Getting my feet wet in Mira, the world of Xenoblade Chronicles X, took a lot more effort than usual. Although recently unemployed, with limitless freedom in front of me, the game’s release coincided with my partner and I packing up for a month away from our cosy inner-city apartment. Arriving at my parent’s house in the flood prone swamp lands of Busselton, I discovered the internet speeds of my hometown have not kept up with the developed world and have intact regressed due to the ageing copper interchanges slowly rusting away. It took over 30 hours to complete the 20GB installation, 30 hours I mostly spent complaining to unsympathetic ears on Miiverse where people told me to “just buy a physical copy” or “get a job”. Compounding matters further there’s only one television and my Mum hates video games so I didn’t get any game time in until everyone went off to their respective workplaces this morning. The four hours I did get to play though, were spectacular.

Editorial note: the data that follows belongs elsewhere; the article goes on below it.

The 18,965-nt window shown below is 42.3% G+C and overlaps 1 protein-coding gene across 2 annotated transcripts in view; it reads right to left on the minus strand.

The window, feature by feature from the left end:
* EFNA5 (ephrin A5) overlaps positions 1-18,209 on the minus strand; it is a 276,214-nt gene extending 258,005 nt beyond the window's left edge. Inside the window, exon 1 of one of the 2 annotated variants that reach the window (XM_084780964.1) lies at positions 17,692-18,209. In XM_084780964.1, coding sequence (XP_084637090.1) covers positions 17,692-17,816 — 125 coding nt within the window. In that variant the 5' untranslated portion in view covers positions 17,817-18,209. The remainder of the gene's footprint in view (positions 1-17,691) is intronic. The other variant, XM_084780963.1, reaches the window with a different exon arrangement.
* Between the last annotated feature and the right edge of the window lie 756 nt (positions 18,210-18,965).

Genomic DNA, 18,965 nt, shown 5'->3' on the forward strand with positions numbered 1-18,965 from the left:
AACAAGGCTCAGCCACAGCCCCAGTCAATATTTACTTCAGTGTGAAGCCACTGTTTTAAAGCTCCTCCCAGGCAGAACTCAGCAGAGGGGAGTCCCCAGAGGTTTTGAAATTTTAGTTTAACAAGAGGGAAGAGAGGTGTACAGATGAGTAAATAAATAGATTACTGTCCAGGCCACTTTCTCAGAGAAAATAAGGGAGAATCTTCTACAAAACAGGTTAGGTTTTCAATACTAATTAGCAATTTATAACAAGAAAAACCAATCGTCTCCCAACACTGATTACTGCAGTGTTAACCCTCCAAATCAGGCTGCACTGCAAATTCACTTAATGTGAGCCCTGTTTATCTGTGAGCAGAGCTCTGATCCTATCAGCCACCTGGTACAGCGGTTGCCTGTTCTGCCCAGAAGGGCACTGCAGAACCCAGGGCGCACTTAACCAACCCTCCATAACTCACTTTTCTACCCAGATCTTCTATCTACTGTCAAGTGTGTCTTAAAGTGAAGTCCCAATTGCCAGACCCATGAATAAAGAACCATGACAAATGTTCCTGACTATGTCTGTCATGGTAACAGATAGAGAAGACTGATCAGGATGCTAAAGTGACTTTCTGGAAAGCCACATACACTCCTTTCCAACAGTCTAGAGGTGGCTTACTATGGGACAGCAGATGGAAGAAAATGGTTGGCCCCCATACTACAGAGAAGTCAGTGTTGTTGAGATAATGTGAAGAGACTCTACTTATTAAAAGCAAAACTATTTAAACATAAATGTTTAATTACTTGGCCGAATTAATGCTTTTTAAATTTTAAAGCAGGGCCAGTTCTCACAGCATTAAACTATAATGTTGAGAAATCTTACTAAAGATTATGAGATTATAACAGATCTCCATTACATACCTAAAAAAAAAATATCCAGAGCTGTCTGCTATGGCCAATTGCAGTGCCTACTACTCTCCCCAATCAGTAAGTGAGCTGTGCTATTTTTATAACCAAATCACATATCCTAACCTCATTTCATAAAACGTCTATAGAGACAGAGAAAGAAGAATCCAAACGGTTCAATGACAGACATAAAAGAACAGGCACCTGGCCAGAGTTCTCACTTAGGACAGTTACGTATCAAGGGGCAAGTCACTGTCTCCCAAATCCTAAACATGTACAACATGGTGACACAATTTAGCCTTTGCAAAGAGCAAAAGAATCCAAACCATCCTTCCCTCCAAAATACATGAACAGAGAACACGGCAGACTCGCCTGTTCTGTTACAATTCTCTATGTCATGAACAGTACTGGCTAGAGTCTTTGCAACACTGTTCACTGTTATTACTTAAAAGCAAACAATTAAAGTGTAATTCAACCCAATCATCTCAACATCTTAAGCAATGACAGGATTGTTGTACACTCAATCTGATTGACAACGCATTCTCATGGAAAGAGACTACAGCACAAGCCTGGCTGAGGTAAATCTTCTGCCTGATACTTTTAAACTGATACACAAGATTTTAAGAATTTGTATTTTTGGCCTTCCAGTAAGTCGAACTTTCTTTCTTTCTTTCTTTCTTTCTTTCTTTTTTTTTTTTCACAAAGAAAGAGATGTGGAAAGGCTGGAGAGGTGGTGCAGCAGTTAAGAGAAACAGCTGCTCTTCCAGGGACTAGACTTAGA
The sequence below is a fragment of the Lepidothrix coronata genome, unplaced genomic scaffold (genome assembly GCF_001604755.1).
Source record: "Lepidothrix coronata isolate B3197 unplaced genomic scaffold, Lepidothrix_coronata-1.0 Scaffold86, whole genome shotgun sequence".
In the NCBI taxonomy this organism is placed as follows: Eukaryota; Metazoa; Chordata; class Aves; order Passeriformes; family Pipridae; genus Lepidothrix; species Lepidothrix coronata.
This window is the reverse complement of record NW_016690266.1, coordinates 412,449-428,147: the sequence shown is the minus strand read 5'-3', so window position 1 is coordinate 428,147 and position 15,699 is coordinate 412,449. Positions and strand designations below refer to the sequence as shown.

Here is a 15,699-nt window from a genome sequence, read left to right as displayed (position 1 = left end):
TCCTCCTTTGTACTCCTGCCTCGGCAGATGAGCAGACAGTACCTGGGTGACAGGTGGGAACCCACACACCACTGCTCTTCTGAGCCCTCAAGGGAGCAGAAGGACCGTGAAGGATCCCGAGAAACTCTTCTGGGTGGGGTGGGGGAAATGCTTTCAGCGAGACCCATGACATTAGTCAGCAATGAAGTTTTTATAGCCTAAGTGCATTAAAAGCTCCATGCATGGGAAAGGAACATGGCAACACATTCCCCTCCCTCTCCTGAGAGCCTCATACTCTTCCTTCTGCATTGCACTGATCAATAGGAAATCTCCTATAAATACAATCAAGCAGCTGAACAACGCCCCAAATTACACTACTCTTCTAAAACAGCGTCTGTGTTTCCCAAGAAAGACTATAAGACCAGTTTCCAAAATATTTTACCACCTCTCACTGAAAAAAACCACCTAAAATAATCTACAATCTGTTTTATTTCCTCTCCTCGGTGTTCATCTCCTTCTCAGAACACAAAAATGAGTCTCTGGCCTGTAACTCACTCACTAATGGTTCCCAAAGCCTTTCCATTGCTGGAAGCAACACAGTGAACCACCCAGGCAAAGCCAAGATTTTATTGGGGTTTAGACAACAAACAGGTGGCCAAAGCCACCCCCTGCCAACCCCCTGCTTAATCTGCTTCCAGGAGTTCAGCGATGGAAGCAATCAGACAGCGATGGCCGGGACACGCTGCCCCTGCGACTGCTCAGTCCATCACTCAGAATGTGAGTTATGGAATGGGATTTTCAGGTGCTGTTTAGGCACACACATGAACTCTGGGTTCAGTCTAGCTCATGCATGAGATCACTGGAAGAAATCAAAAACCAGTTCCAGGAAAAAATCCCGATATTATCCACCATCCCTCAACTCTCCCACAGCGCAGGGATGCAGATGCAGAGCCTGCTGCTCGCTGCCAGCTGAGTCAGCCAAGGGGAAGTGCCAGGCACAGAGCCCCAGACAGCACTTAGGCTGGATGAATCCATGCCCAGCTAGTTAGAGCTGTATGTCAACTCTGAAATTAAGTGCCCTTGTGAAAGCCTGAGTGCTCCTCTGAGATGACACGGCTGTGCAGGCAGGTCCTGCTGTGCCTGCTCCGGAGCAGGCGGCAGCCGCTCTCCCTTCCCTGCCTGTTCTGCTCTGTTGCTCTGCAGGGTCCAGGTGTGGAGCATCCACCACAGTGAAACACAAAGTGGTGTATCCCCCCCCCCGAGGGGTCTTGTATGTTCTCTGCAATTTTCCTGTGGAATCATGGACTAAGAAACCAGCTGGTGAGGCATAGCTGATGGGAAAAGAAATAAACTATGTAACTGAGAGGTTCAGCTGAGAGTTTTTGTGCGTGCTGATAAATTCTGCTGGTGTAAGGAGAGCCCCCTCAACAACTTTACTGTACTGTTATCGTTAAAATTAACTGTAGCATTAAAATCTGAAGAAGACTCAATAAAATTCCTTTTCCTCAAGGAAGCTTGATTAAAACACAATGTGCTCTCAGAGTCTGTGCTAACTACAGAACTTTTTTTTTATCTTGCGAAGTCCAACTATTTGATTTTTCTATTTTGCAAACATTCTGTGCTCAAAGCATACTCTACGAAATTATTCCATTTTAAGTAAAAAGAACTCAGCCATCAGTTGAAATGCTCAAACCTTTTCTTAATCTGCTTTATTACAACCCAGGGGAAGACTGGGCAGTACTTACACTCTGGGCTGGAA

Due to the sheer scale of the game’s landscapes and the epic science fantasy art direction, this is the most impressive looking game on WiiU. Up close, textures are low resolution and environments are blocky, but the enormous scale of the landscape and the way the game constantly invites you to gaze over the vistas of Mira keep it looking stunning. While other open world games are rightly criticised for empty, lifeless worlds, Mira is highly detailed and beautifully hand crafted. The science fantasy setting has allowed MonolithSoft’s artists to design amazing environments full of spectacular features that would be impossible on our own Earth. The verticality of the game world is highlighted in the opening sequence when the player is invited to leap from a cliff to as an alternate route to the colony of New Los Angeles. Mira is full of life too, a huge variety of fascinating creatures of increasing size populate the valleys, rifts and forests I’ve discovered.